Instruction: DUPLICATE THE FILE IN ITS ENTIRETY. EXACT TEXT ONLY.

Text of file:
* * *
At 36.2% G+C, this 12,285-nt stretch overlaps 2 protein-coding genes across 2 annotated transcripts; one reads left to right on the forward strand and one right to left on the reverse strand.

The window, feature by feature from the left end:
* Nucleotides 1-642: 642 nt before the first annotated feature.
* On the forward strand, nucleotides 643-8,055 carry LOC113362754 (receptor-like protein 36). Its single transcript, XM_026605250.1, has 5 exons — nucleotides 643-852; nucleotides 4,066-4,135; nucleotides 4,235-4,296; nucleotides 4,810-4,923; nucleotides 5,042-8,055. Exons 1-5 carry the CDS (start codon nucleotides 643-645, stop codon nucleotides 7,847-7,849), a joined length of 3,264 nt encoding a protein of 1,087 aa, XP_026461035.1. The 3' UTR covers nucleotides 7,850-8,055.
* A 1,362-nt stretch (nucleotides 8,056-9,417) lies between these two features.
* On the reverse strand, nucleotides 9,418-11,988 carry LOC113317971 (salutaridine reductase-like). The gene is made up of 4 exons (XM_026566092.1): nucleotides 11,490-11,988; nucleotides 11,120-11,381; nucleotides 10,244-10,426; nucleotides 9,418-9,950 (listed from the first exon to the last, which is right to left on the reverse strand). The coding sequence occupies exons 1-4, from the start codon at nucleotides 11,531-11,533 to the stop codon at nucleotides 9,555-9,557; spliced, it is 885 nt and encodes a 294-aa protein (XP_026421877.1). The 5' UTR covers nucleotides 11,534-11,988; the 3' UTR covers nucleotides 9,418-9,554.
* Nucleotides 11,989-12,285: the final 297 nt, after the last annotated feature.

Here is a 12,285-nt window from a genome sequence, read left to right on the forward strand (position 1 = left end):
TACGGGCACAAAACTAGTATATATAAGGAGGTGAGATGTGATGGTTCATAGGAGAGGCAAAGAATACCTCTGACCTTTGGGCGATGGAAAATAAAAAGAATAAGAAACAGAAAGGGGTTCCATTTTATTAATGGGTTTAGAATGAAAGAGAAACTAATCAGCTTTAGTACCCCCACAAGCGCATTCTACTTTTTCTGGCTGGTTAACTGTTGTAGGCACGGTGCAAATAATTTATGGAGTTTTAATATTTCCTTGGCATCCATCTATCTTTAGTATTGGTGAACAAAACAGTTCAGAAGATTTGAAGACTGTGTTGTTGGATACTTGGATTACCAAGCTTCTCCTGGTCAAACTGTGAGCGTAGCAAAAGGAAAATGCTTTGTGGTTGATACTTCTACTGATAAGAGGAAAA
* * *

At 36.2% G+C, this 12,285-nt stretch overlaps 2 protein-coding genes across 2 annotated transcripts; one reads left to right on the forward strand and one right to left on the reverse strand.

The window, feature by feature from the left end:
* Nucleotides 1-642: 642 nt before the first annotated feature.
* On the forward strand, nucleotides 643-8,055 carry LOC113362754 (receptor-like protein 36). Its single transcript, XM_026605250.1, has 5 exons — nucleotides 643-852; nucleotides 4,066-4,135; nucleotides 4,235-4,296; nucleotides 4,810-4,923; nucleotides 5,042-8,055. Exons 1-5 carry the CDS (start codon nucleotides 643-645, stop codon nucleotides 7,847-7,849), a joined length of 3,264 nt encoding a protein of 1,087 aa, XP_026461035.1. The 3' UTR covers nucleotides 7,850-8,055.
* A 1,362-nt stretch (nucleotides 8,056-9,417) lies between these two features.
* On the reverse strand, nucleotides 9,418-11,988 carry LOC113317971 (salutaridine reductase-like). The gene is made up of 4 exons (XM_026566092.1): nucleotides 11,490-11,988; nucleotides 11,120-11,381; nucleotides 10,244-10,426; nucleotides 9,418-9,950 (listed from the first exon to the last, which is right to left on the reverse strand). The coding sequence occupies exons 1-4, from the start codon at nucleotides 11,531-11,533 to the stop codon at nucleotides 9,555-9,557; spliced, it is 885 nt and encodes a 294-aa protein (XP_026421877.1). The 5' UTR covers nucleotides 11,534-11,988; the 3' UTR covers nucleotides 9,418-9,554.
* Nucleotides 11,989-12,285: the final 297 nt, after the last annotated feature.

Here is a 12,285-nt window from a genome sequence, read left to right on the forward strand (position 1 = left end):
TACGGGCACAAAACTAGTATATATAAGGAGGTGAGATGTGATGGTTCATAGGAGAGGCAAAGAATACCTCTGACCTTTGGGCGATGGAAAATAAAAAGAATAAGAAACAGAAAGGGGTTCCATTTTATTAATGGGTTTAGAATGAAAGAGAAACTAATCAGCTTTAGTACCCCCACAAGCGCATTCTACTTTTTCTGGCTGGTTAACTGTTGTAGGCACGGTGCAAATAATTTATGGAGTTTTAATATTTCCTTGGCATCCATCTATCTTTAGTATTGGTGAACAAAACAGTTCAGAAGATTTGAAGACTGTGTTGTTGGATACTTGGATTACCAAGCTTCTCCTGGTCAAACTGTGAGCGTAGCAAAAGGAAAATGCTTTGTGGTTGATACTTCTACTGATAAGAGGAAAA